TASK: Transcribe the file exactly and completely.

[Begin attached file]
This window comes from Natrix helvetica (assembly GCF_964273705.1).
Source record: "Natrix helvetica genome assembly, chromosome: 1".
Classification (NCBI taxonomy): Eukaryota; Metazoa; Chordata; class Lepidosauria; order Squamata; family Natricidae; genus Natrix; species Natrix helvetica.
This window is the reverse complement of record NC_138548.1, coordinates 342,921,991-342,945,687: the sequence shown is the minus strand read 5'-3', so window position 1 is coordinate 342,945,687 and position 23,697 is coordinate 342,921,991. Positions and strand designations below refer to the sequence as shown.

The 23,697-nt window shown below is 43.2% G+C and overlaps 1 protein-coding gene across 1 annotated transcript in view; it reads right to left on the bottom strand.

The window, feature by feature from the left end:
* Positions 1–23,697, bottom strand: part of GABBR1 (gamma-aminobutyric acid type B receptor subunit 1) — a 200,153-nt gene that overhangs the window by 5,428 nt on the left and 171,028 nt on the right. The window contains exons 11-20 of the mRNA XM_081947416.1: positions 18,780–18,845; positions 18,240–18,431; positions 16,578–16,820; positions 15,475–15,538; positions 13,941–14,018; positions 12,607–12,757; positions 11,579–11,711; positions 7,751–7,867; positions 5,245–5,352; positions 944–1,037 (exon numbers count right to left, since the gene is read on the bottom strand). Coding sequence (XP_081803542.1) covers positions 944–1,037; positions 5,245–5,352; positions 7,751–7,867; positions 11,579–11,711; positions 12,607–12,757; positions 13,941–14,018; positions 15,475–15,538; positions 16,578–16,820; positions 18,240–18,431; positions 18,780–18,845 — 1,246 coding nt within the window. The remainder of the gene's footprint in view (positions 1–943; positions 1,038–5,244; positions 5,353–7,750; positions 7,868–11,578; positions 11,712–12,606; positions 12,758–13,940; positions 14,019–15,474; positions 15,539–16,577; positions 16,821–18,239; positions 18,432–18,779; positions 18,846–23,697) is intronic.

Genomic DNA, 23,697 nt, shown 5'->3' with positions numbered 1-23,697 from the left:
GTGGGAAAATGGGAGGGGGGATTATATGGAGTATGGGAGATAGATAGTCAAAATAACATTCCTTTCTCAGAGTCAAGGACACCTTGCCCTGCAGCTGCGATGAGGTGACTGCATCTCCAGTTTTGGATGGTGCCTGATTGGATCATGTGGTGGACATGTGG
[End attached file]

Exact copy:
This window comes from Natrix helvetica (assembly GCF_964273705.1).
Source record: "Natrix helvetica genome assembly, chromosome: 1".
Classification (NCBI taxonomy): Eukaryota; Metazoa; Chordata; class Lepidosauria; order Squamata; family Natricidae; genus Natrix; species Natrix helvetica.
This window is the reverse complement of record NC_138548.1, coordinates 342,921,991-342,945,687: the sequence shown is the minus strand read 5'-3', so window position 1 is coordinate 342,945,687 and position 23,697 is coordinate 342,921,991. Positions and strand designations below refer to the sequence as shown.

The 23,697-nt window shown below is 43.2% G+C and overlaps 1 protein-coding gene across 1 annotated transcript in view; it reads right to left on the bottom strand.

The window, feature by feature from the left end:
* Positions 1–23,697, bottom strand: part of GABBR1 (gamma-aminobutyric acid type B receptor subunit 1) — a 200,153-nt gene that overhangs the window by 5,428 nt on the left and 171,028 nt on the right. The window contains exons 11-20 of the mRNA XM_081947416.1: positions 18,780–18,845; positions 18,240–18,431; positions 16,578–16,820; positions 15,475–15,538; positions 13,941–14,018; positions 12,607–12,757; positions 11,579–11,711; positions 7,751–7,867; positions 5,245–5,352; positions 944–1,037 (exon numbers count right to left, since the gene is read on the bottom strand). Coding sequence (XP_081803542.1) covers positions 944–1,037; positions 5,245–5,352; positions 7,751–7,867; positions 11,579–11,711; positions 12,607–12,757; positions 13,941–14,018; positions 15,475–15,538; positions 16,578–16,820; positions 18,240–18,431; positions 18,780–18,845 — 1,246 coding nt within the window. The remainder of the gene's footprint in view (positions 1–943; positions 1,038–5,244; positions 5,353–7,750; positions 7,868–11,578; positions 11,712–12,606; positions 12,758–13,940; positions 14,019–15,474; positions 15,539–16,577; positions 16,821–18,239; positions 18,432–18,779; positions 18,846–23,697) is intronic.

Genomic DNA, 23,697 nt, shown 5'->3' with positions numbered 1-23,697 from the left:
GTGGGAAAATGGGAGGGGGGATTATATGGAGTATGGGAGATAGATAGTCAAAATAACATTCCTTTCTCAGAGTCAAGGACACCTTGCCCTGCAGCTGCGATGAGGTGACTGCATCTCCAGTTTTGGATGGTGCCTGATTGGATCATGTGGTGGACATGTGG